“I’m sorry it’s so early. I know you don’t get up early. But I’m so excited! I had to tell someone. ” He could barely get his words out.
“I’m going to Vienna!”
“Vienna?” replied Kay, perplexed.
Hugh, her nephew, who was studying for his Masters in Ottawa, had been given an extraordinary opportunity. His boss was unable to attend a conference and since Hugh’s studies were precisely on the topic of the conference, his supervisor asked him to attend in his stead. He was going to represent the University!
“That’s all wonderful!” replied Kay, and she got him to tell her all the details.
“There’s only one thing….” he hesitated. Kay was awake enough now. She knew.
“How are you going to manage it?” she asked. “Will they pay your way?” Hugh is not a starving student, but he lives like a monk for the most part with his single room in a shared house and his most frivilous expenditure outside his schooling, his bus pass and his food is keeping his computer equipment up to date.
“I’ll have to go begging this afternoon to see if I can drum up some grants,” he replied. I’m pretty sure that I can get some. They know I’m a starving student. But I had to tell my boss that I needed money up front for the ticket and the hotel. The university can only reimburse after the event when tickets and receipts are produced. So I was just wondering…..”
And Kay, who has a soft spot for Hugh, filled in the rest of the sentence.
“We’ll make it work. We can do this. This is an opportunity not to be missed. How wonderful!”
“It’ll just be a loan, but it has to be quick. With two weeks before me, I can get an economical fare, but if I leave it, the prices go up exponentially, the shorter the time between purchase and flight, ” said Hugh. “I can reimburse you when I get my expenses back.”
Hugh’s voice, had come down from the Gods a little. It was altitude that had made his voice funny. And Kay was now walking in the clouds.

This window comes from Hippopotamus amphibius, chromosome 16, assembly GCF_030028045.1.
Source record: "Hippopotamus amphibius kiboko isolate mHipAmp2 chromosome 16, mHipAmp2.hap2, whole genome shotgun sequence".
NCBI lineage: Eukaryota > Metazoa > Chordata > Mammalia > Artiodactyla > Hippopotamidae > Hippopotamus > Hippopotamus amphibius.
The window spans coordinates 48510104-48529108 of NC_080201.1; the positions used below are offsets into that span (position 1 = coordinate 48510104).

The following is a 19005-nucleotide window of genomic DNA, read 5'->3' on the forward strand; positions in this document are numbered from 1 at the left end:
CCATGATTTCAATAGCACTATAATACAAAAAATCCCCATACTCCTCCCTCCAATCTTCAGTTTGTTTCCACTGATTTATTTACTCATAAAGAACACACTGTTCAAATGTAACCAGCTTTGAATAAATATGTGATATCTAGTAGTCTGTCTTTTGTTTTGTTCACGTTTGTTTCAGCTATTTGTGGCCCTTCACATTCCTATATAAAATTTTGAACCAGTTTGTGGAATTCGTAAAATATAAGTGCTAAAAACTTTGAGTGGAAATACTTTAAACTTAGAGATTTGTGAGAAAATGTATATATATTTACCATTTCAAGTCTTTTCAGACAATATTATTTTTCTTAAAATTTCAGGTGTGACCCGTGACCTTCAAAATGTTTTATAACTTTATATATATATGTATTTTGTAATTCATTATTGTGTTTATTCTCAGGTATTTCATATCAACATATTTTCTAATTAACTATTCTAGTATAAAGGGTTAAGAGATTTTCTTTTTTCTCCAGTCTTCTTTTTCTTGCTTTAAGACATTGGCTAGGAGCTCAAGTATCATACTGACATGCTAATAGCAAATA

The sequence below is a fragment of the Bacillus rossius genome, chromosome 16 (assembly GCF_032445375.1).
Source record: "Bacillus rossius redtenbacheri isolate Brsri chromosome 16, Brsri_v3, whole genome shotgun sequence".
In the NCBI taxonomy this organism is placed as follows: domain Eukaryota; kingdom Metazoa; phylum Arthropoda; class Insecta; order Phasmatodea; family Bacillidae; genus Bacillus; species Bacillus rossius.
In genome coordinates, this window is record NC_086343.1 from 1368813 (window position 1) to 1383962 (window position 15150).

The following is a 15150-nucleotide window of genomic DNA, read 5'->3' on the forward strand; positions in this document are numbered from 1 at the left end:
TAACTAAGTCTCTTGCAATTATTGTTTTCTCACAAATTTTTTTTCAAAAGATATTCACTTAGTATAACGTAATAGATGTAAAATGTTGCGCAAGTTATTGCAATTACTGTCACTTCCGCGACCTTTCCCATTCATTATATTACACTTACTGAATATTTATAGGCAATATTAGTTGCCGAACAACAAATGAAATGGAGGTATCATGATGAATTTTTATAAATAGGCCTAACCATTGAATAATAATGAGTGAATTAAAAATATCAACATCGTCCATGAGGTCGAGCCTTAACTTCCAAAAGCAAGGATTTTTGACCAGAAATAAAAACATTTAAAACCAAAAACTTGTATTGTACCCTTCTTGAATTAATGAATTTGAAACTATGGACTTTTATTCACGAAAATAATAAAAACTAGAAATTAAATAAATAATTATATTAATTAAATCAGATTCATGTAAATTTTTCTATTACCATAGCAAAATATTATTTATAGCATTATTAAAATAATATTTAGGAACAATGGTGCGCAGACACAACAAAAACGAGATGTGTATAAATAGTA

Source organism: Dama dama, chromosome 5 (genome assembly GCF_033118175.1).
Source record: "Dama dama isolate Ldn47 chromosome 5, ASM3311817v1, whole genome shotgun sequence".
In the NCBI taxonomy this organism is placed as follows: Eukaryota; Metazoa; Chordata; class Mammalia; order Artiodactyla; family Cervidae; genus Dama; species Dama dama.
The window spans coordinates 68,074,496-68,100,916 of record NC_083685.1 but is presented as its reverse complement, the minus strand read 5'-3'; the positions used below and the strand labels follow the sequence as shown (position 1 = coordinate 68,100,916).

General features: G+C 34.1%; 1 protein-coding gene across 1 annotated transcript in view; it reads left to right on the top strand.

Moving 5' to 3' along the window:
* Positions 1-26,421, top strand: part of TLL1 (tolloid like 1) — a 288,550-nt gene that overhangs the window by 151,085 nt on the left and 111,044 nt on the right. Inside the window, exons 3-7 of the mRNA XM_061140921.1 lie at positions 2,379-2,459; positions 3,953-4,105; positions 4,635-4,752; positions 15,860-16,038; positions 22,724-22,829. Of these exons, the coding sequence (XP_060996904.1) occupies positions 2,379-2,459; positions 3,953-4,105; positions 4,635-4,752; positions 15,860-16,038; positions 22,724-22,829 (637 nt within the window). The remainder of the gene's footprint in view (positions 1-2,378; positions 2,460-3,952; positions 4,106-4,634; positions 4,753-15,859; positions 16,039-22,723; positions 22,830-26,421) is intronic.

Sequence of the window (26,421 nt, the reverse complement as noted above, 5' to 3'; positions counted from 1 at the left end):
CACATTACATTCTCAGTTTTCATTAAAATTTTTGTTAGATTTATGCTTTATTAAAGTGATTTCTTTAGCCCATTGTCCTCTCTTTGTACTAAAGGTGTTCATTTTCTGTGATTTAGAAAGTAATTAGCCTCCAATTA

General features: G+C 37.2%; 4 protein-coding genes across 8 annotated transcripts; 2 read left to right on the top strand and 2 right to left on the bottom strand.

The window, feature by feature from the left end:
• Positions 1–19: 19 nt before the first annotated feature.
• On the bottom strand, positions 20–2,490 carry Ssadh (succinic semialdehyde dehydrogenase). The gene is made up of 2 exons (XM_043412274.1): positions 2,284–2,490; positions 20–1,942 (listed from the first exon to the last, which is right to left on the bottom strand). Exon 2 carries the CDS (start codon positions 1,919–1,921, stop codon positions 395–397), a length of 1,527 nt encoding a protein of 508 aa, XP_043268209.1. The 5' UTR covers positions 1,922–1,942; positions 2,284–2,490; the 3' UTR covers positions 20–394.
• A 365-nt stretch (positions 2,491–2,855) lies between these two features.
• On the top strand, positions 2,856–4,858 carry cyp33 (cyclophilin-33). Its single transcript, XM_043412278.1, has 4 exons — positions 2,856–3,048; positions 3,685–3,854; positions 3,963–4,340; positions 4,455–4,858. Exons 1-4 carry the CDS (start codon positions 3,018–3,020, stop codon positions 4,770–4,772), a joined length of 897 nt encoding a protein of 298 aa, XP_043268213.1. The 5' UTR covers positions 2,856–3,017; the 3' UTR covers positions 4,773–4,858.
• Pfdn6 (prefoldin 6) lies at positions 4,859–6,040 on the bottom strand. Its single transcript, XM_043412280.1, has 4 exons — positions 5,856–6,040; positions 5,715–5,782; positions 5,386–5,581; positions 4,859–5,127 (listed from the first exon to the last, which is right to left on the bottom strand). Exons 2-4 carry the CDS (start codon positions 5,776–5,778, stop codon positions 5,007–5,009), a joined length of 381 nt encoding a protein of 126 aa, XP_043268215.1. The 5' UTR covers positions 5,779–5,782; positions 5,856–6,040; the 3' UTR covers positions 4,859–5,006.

He returned to his soliciting venture and she proceeded to arrange her day.
The trials and tribulations of working with major banks is not worthy of story telling. Suffice it to say that Kay ran into a roadblock with telephone banking. Telephone banking had set up a meeting for Monday with the loans manager but it wasn’t soon enough for Kay. She decided Saturday if she would meet face to face with the bank branch manager.
To do this, Kay needed to feel her best. She dressed in a crisp bourgeoise blouse with tailored collar, just as she had previously done when she was a manager herself. She looked through her jewellry for an impressive piece to enhance her appearance.
There on her dresser, still not put away, were the four lovely necklaces that she had purchased on Tuesday. She tried the blue glass beads and they looked a bit Hippie. It would not inspire confidence. She tried the turquoise and coral that would match Lizbet’s new earrings but the strand was too short and didn’t fit about her neck. She tried the more modern necklace with the silver beads and hearts but it was too complicated and a bit flighty, she thought. The gold chain with the flat, jet beads was just perfect.